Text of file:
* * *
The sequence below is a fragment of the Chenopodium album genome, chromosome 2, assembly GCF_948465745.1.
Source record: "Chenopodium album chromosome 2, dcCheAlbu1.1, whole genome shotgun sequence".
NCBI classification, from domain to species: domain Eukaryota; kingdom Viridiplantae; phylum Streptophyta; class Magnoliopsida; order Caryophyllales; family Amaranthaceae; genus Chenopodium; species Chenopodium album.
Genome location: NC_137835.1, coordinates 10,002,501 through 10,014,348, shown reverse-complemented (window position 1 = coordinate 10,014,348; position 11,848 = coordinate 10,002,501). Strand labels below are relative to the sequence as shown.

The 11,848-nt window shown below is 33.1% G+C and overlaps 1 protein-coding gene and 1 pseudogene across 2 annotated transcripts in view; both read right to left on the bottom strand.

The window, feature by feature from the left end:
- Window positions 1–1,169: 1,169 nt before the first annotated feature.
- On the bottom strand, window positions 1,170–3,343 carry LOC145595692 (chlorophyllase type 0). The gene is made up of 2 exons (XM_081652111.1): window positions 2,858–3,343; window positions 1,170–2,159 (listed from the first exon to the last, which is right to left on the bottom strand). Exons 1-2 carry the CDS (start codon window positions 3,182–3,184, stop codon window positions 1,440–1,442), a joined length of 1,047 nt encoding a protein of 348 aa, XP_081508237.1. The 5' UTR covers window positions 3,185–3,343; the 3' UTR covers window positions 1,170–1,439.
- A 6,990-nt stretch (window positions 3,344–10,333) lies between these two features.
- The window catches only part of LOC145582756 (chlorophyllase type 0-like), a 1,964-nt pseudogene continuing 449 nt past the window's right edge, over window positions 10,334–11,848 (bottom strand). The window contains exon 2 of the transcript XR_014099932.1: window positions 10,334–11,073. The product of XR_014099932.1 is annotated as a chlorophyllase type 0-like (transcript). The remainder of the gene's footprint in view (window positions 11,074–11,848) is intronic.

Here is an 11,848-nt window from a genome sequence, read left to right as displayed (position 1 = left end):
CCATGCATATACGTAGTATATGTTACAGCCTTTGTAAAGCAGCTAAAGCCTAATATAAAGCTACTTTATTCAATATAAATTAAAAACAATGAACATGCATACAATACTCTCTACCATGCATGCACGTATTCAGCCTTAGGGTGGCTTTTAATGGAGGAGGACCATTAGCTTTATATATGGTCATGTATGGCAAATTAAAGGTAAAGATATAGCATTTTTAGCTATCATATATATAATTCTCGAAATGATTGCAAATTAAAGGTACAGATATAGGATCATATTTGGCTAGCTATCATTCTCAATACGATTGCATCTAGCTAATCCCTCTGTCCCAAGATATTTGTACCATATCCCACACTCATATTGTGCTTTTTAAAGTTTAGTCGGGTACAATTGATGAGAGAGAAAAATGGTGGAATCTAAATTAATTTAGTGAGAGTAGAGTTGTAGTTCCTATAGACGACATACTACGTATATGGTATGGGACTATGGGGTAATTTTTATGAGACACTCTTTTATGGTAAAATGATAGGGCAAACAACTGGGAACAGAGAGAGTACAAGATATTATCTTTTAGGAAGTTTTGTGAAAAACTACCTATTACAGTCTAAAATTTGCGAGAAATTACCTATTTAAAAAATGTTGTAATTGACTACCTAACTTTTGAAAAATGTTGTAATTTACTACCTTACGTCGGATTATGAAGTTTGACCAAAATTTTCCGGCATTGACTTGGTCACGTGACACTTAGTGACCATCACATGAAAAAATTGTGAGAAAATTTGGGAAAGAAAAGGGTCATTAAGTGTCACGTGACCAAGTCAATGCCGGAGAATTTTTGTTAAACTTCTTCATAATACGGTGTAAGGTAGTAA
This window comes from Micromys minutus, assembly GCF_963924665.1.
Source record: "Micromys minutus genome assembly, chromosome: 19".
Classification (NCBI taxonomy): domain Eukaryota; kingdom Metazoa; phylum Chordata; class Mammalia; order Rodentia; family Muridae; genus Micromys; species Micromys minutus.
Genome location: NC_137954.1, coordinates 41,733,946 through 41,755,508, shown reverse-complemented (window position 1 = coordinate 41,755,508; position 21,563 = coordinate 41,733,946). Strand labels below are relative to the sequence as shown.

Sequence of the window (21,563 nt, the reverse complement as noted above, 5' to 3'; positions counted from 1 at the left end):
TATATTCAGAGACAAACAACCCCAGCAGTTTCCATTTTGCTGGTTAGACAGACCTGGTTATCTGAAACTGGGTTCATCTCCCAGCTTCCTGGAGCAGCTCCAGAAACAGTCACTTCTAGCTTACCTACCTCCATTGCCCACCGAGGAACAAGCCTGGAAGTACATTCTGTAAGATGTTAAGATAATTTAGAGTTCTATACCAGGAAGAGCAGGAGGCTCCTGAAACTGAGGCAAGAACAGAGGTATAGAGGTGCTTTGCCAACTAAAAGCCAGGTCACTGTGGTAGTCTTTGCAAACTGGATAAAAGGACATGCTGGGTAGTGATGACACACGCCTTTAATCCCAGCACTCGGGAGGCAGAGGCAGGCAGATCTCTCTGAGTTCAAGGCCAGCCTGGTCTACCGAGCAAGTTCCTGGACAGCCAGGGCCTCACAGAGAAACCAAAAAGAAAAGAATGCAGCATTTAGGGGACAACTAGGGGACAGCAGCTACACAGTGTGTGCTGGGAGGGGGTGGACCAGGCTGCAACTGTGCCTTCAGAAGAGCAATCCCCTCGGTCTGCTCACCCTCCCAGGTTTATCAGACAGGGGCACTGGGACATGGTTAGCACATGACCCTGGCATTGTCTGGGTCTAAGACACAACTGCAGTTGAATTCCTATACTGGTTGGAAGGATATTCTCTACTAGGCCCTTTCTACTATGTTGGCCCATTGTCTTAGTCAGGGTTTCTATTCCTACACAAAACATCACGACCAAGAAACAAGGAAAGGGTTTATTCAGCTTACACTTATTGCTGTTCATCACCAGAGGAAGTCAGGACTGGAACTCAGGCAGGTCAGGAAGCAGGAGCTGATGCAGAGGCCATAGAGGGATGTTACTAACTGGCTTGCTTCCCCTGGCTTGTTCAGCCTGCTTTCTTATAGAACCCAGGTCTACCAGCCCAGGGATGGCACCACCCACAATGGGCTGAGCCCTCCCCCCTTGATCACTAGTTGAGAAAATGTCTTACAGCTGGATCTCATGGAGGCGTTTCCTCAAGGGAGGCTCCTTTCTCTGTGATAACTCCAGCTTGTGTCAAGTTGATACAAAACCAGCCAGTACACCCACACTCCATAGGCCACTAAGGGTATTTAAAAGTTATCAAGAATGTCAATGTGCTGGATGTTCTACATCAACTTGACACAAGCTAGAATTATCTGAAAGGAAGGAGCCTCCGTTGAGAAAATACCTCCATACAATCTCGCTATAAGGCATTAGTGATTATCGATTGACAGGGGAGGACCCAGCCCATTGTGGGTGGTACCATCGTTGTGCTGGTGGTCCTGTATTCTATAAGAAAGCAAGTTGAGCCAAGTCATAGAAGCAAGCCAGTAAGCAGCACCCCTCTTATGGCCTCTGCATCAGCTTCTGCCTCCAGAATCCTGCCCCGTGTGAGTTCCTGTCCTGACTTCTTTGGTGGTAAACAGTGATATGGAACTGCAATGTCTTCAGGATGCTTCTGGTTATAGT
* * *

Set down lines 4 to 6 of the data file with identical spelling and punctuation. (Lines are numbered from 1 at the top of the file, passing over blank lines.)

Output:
Genome location: NC_137835.1, coordinates 10,002,501 through 10,014,348, shown reverse-complemented (window position 1 = coordinate 10,014,348; position 11,848 = coordinate 10,002,501). Strand labels below are relative to the sequence as shown.

The 11,848-nt window shown below is 33.1% G+C and overlaps 1 protein-coding gene and 1 pseudogene across 2 annotated transcripts in view; both read right to left on the bottom strand.

The window, feature by feature from the left end: